The military—which was supposedly overthrown with the fall of Mubarak—was back in charge. What now?

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The Muslim Brotherhood & The Cairo Codex 6

Saturday, July 29th, 2017

A review by The Historical Novel Society suggested: “ The author of The Cairo Codex shows a surprisingly in-depth, and even prescient, knowledge of modern Egypt and the conflict between the Muslim Brotherhood and other segments of society.”

This was my goal: to chronicle the unexpected surge of the Brotherhood as well as the inherent dangers of its rise. While the organization was participating in the radicalization of other parts of the Middle East and favoring Shariah law, in Egypt their public stance was intended as a more accepted political influence.

The Cairo Codex also details the sources of the Coptic (Egyptian Christianity similar to Greek Orthodoxy)-Islamic tensions arising from history and beliefs. For instance, belief in the trinity, claim Muslims, suggest that Christians are polytheistic. The puzzlement to many is that all Religions of the Book began with Abraham. A common history.

By “prescient,” the Society meant a description of conditions that would lead to revolution. Set in the year 2006, the Codex anticipated the 2011 Revolution, which we will discover in Part 7, was not what it seemed.

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The Muslim Brotherhood & The Cairo Codex 4

Tuesday, July 25th, 2017

Meanwhile, in 1948, the Brotherhood was banned because of the 1948 assassination of Egypt’s prime minister, Mohamed Pasha. The assassination by a Brotherhood member was thought to be revenge for crackdowns on the organization. While the Brotherhood supported the revolution, the Junta that took charge immediately afterwards refused to share power. The Brotherhood reaction was a violent upheaval that destroyed massive amounts of property. So, when Nasser assumed the presidency in ’54 and experienced his own assassination attempt at the hands of the Brotherhood, he abolished the organization and imprisoned thousands.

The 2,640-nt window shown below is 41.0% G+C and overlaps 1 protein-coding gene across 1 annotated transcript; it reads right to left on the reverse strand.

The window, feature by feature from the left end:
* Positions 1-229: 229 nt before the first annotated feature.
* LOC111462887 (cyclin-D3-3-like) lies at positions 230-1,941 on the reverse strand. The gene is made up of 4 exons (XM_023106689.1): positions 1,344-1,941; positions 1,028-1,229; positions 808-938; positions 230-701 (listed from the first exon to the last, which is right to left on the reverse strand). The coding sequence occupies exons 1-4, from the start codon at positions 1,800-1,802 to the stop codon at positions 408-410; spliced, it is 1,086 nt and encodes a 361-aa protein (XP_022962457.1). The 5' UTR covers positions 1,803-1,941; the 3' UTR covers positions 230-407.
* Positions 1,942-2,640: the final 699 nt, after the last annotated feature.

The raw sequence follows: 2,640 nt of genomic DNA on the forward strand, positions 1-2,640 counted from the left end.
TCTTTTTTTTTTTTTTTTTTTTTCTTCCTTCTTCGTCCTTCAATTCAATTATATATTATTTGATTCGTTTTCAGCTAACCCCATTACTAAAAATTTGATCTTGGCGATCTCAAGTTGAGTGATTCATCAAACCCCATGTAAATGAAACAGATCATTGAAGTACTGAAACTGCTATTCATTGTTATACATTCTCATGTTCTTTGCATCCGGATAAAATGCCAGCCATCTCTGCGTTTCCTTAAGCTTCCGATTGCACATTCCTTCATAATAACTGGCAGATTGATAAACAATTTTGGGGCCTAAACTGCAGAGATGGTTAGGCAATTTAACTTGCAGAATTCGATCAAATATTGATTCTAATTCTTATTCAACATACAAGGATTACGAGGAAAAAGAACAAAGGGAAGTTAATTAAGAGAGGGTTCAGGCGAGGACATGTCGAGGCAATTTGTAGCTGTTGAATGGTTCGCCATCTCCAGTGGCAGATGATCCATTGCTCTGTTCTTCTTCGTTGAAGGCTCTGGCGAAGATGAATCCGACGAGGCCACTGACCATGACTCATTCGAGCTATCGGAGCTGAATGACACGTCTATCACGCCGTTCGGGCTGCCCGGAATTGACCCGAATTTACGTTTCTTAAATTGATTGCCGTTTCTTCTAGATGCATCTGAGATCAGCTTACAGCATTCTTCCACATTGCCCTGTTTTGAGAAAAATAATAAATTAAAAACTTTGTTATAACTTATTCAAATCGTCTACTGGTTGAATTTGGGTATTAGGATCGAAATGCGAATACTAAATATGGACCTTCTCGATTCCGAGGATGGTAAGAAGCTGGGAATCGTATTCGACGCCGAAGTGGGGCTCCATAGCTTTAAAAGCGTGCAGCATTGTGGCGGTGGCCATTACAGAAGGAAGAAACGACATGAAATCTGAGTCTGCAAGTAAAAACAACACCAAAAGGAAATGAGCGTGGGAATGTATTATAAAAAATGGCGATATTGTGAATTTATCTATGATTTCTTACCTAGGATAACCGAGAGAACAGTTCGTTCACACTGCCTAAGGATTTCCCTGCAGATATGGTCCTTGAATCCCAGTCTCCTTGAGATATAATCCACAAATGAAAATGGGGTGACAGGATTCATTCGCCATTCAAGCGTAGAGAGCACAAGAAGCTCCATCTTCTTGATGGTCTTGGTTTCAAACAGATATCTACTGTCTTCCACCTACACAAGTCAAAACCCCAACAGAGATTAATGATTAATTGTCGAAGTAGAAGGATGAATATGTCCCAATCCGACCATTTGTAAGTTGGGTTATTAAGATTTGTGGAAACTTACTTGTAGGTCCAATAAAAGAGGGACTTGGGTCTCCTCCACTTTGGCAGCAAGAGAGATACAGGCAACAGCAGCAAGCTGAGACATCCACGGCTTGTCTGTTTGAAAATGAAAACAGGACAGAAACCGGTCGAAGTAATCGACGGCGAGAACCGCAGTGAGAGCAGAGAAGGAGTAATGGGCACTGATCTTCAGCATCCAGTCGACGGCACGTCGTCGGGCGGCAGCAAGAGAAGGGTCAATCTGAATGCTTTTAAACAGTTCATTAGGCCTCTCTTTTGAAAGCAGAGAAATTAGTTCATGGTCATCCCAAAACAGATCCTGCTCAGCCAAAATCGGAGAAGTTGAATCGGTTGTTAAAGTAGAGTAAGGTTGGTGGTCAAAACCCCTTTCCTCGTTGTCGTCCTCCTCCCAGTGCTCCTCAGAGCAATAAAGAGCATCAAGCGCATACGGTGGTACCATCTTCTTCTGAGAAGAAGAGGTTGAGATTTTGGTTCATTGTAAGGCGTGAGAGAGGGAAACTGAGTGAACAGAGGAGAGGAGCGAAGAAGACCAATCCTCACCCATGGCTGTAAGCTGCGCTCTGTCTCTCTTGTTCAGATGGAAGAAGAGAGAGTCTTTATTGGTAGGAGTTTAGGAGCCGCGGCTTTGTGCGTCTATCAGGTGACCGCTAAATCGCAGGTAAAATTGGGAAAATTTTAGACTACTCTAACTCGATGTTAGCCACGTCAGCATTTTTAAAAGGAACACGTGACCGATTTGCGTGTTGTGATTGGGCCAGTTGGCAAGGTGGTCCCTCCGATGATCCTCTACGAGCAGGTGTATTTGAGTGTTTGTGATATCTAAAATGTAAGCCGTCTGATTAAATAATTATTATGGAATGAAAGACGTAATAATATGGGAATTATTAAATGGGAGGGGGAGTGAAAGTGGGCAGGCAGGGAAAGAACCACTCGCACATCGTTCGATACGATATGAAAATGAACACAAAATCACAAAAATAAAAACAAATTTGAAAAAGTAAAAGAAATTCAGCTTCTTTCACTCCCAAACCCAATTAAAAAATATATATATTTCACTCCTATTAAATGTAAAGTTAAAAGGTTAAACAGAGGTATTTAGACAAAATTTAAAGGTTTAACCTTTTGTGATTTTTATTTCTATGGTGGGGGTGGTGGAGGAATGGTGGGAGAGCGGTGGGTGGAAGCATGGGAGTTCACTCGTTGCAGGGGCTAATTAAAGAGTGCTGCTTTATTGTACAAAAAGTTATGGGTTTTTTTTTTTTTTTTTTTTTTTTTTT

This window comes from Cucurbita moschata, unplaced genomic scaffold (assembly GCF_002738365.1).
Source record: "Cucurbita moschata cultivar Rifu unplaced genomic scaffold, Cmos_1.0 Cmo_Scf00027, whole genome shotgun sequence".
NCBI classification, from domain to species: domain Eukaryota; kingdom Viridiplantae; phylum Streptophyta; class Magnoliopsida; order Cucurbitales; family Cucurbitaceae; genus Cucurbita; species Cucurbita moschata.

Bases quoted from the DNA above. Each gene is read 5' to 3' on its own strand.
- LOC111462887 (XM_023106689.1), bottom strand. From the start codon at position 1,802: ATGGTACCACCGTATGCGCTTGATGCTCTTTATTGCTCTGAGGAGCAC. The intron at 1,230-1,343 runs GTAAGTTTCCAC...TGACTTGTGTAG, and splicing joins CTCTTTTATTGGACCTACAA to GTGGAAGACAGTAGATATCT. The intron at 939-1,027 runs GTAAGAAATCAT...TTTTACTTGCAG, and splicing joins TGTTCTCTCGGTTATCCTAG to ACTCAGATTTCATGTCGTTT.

By 1965, another assassination attempt caused yet another crackdown. However, the Egypt Brotherhood then largely rejected a more radical, violence ideology that was taking root in other countries and sought more peaceful strategies. By now, the organization well-organized, disciplined and largely professional.

Yet, radicals in the organization possessed and projected significant influence from the prisons. They were instrumental in training Hamas and Hezbollah in the art of securing mass loyalties. These were the same strategies working at home in Egypt: support the poor and helpless, provide essential medical care, pack warehouses with school uniforms and family necessities. It is not surprising that the Brotherhood was enlarging its following and surging in the polls by the late ‘80’s.

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Muslim Brotherhood & Cairo Codex 1

Friday, July 21st, 2017

The provocative historical novel, The Cairo Codex, the first in the Justine Trilogy, engages the history and struggles with the Muslim Brotherhood as central to middle eastern trauma. This series of entries will trace the Brotherhood from its inception to today, including how Egypt could and should reframe its misguided policies toward the 90 year old organization.